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  Justice (Latin, ‘theory and practice of just law’) is perhaps the central moral and political value which polities and states are meant to express. Conceptually there are two types of justice: legal justice and social justice. Legal justice mandates procedural fairness in treating people alleged to have broken the law and in arbitrating disputes between aggrieved parties. It also involves debates over what punishments, if any, may be justly imposed on those who break the law (see deterrence theory and law). Social justice, by contrast, refers to the ‘fairness’ or ‘rightness’ of the overall distribution of benefits and burdens in society.

In Western political philosophy, great controversy has always surrounded the interpretation of social justice. There are cynics who argue that social justice is merely a name given to existing distributions of welfare by the powerful (an argument first advanced by Thrasymachus in Plato\'s Republic); and there have been those who argue that only legal justice is possible whereas social justice is, allegedly, a mirage, an impossible ideal with which to burden public officials (an argument made by Friedrich von Hayek).

The mainstream of philosophical debate about social justice has pursued three questions. First, which values, or combination of values, should have primacy in deciding issues of distributive justice? Should ‘right’ (legal or customary entitlement) always prevail, or should merit (or desert, or ‘equality of opportunity’) prevail as a way of enhancing economic efficiency; or should ‘need’ (however defined) ground a substantively egalitarian standard of distributive justice? Or should we combine these criteria and apply them differently in particular circumstances? Second, controversy surrounds the question of whether theories of social justice should be based on conceptions of fairness or conceptions of impartiality (or what rational agents would choose as the most just arrangements in circumstances where they could not use their bargaining power to seek their own advantage)? Third, there remain major controversies about whether states should seek to ensure procedural fairness before human agents engage in economic and other activities, or whether states should seek to regulate and change the outcomes of free decisions by agents. There is an extensive and related debate, among socialists, liberals and conservatives, over the extent to which governments can and should regulate the activities of citizens to ensure social justice, and over the patterns (procedural or substantive) which any justified interventions might follow. BO\'L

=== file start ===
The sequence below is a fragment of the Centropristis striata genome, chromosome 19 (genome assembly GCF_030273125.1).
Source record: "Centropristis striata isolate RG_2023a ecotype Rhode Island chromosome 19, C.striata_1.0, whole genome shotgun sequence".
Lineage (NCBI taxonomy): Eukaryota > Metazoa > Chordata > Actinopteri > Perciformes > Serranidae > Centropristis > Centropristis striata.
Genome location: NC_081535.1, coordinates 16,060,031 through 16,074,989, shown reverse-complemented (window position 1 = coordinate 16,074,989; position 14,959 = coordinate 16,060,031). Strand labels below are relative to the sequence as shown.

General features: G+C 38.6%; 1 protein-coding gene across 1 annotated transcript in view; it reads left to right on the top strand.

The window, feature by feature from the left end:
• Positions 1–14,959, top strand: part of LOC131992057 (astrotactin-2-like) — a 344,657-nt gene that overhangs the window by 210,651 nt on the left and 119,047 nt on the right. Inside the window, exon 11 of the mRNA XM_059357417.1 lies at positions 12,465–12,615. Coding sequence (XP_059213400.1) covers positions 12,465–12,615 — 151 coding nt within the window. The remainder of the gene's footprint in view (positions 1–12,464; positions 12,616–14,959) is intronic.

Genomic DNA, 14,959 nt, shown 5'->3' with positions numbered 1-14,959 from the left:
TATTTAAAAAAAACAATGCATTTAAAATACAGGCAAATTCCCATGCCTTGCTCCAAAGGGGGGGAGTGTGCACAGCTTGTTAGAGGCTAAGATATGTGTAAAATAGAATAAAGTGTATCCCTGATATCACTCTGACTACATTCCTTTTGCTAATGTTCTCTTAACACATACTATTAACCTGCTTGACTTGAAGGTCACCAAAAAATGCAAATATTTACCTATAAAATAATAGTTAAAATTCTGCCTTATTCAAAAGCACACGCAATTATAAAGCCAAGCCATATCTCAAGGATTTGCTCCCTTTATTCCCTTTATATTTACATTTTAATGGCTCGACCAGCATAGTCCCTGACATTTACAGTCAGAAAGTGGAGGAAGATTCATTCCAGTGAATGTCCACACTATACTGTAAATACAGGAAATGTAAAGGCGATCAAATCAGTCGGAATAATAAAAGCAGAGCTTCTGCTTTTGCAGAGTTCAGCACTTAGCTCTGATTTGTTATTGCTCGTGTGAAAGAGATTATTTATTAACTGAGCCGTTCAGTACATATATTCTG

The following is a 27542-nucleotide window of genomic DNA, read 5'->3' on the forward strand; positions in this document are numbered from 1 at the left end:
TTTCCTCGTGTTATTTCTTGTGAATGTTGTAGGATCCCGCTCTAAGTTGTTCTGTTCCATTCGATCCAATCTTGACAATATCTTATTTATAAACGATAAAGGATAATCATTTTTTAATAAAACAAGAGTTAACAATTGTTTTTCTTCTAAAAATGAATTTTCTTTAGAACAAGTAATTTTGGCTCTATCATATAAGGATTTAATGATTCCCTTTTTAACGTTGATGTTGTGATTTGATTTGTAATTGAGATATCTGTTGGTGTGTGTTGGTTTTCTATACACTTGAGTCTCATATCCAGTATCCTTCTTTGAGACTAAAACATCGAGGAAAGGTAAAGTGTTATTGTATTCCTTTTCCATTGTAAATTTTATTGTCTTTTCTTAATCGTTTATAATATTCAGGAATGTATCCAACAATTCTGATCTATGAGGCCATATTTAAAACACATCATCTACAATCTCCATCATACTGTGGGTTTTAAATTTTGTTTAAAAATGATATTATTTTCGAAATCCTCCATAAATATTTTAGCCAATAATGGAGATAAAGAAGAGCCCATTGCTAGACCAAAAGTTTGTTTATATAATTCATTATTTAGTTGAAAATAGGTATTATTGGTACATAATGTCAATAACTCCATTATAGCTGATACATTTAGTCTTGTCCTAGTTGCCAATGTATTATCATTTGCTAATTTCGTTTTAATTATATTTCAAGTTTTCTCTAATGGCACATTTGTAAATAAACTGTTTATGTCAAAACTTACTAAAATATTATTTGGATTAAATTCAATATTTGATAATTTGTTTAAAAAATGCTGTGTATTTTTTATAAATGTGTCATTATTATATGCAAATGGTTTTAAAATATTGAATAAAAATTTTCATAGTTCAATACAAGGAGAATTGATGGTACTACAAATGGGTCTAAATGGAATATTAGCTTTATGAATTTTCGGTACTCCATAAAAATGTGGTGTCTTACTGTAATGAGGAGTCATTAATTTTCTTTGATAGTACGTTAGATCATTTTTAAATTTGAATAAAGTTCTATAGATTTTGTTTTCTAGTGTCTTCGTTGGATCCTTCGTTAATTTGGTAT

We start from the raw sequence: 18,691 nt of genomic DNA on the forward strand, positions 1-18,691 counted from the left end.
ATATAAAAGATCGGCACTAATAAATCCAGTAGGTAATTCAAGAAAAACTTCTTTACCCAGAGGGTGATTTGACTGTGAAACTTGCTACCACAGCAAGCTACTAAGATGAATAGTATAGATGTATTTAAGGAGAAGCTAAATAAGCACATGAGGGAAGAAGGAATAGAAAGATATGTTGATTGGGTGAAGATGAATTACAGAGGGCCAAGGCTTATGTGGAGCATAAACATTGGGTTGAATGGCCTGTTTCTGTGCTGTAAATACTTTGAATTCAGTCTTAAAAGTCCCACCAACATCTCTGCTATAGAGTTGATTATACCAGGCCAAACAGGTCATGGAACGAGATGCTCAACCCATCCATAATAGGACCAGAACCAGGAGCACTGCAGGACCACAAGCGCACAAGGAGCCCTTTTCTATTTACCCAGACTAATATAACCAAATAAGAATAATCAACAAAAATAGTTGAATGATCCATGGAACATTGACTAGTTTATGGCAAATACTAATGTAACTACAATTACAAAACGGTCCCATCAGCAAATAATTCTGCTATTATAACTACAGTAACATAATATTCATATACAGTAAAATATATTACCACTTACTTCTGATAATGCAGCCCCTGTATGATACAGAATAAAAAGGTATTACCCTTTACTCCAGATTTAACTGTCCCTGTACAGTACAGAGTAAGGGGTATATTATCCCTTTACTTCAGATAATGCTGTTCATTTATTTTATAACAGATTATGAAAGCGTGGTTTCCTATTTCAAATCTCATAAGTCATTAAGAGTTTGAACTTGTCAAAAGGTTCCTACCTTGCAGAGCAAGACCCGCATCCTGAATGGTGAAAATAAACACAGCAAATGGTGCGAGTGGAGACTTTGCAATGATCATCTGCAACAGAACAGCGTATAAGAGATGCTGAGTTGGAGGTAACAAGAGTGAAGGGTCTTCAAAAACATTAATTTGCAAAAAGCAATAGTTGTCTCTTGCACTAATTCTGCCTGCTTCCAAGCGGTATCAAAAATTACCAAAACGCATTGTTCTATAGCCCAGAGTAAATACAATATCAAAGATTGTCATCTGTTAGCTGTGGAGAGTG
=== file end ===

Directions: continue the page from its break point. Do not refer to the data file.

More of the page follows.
See also conservatism; liberalism; socialism and social democracy.Further reading D. Miller, Social Justice.



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